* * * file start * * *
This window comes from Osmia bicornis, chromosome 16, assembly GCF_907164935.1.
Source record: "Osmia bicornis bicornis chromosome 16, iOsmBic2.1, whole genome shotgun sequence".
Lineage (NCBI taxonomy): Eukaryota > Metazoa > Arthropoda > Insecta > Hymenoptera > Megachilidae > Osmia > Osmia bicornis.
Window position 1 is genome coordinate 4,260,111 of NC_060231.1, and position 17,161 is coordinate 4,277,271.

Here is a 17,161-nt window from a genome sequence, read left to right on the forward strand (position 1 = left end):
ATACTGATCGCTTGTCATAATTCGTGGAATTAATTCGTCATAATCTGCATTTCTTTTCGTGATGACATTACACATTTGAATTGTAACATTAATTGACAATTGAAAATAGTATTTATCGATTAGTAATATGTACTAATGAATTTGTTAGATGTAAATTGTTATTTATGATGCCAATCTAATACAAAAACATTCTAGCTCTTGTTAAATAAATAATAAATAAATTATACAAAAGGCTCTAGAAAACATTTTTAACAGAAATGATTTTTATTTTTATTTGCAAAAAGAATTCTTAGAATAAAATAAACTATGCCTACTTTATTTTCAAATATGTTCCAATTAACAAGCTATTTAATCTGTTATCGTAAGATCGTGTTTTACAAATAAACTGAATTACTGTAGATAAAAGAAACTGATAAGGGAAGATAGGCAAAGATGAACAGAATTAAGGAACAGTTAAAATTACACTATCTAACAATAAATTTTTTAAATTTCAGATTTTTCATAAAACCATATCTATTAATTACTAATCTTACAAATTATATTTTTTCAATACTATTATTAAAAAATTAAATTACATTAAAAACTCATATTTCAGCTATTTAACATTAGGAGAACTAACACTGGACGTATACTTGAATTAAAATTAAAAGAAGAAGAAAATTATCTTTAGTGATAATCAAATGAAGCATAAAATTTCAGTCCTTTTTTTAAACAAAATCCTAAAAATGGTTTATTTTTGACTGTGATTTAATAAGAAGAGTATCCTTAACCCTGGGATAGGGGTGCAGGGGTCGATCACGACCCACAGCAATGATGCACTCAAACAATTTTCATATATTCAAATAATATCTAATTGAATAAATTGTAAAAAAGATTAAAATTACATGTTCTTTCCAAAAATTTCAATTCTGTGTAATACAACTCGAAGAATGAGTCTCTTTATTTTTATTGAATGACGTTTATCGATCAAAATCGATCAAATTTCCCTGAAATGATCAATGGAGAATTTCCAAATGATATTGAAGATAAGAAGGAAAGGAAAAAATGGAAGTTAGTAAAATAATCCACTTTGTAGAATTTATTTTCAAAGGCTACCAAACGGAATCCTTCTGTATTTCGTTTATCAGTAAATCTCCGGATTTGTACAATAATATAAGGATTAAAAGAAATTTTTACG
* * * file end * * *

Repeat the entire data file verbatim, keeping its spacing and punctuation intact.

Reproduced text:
This window comes from Osmia bicornis, chromosome 16, assembly GCF_907164935.1.
Source record: "Osmia bicornis bicornis chromosome 16, iOsmBic2.1, whole genome shotgun sequence".
Lineage (NCBI taxonomy): Eukaryota > Metazoa > Arthropoda > Insecta > Hymenoptera > Megachilidae > Osmia > Osmia bicornis.
Window position 1 is genome coordinate 4,260,111 of NC_060231.1, and position 17,161 is coordinate 4,277,271.

Here is a 17,161-nt window from a genome sequence, read left to right on the forward strand (position 1 = left end):
ATACTGATCGCTTGTCATAATTCGTGGAATTAATTCGTCATAATCTGCATTTCTTTTCGTGATGACATTACACATTTGAATTGTAACATTAATTGACAATTGAAAATAGTATTTATCGATTAGTAATATGTACTAATGAATTTGTTAGATGTAAATTGTTATTTATGATGCCAATCTAATACAAAAACATTCTAGCTCTTGTTAAATAAATAATAAATAAATTATACAAAAGGCTCTAGAAAACATTTTTAACAGAAATGATTTTTATTTTTATTTGCAAAAAGAATTCTTAGAATAAAATAAACTATGCCTACTTTATTTTCAAATATGTTCCAATTAACAAGCTATTTAATCTGTTATCGTAAGATCGTGTTTTACAAATAAACTGAATTACTGTAGATAAAAGAAACTGATAAGGGAAGATAGGCAAAGATGAACAGAATTAAGGAACAGTTAAAATTACACTATCTAACAATAAATTTTTTAAATTTCAGATTTTTCATAAAACCATATCTATTAATTACTAATCTTACAAATTATATTTTTTCAATACTATTATTAAAAAATTAAATTACATTAAAAACTCATATTTCAGCTATTTAACATTAGGAGAACTAACACTGGACGTATACTTGAATTAAAATTAAAAGAAGAAGAAAATTATCTTTAGTGATAATCAAATGAAGCATAAAATTTCAGTCCTTTTTTTAAACAAAATCCTAAAAATGGTTTATTTTTGACTGTGATTTAATAAGAAGAGTATCCTTAACCCTGGGATAGGGGTGCAGGGGTCGATCACGACCCACAGCAATGATGCACTCAAACAATTTTCATATATTCAAATAATATCTAATTGAATAAATTGTAAAAAAGATTAAAATTACATGTTCTTTCCAAAAATTTCAATTCTGTGTAATACAACTCGAAGAATGAGTCTCTTTATTTTTATTGAATGACGTTTATCGATCAAAATCGATCAAATTTCCCTGAAATGATCAATGGAGAATTTCCAAATGATATTGAAGATAAGAAGGAAAGGAAAAAATGGAAGTTAGTAAAATAATCCACTTTGTAGAATTTATTTTCAAAGGCTACCAAACGGAATCCTTCTGTATTTCGTTTATCAGTAAATCTCCGGATTTGTACAATAATATAAGGATTAAAAGAAATTTTTACG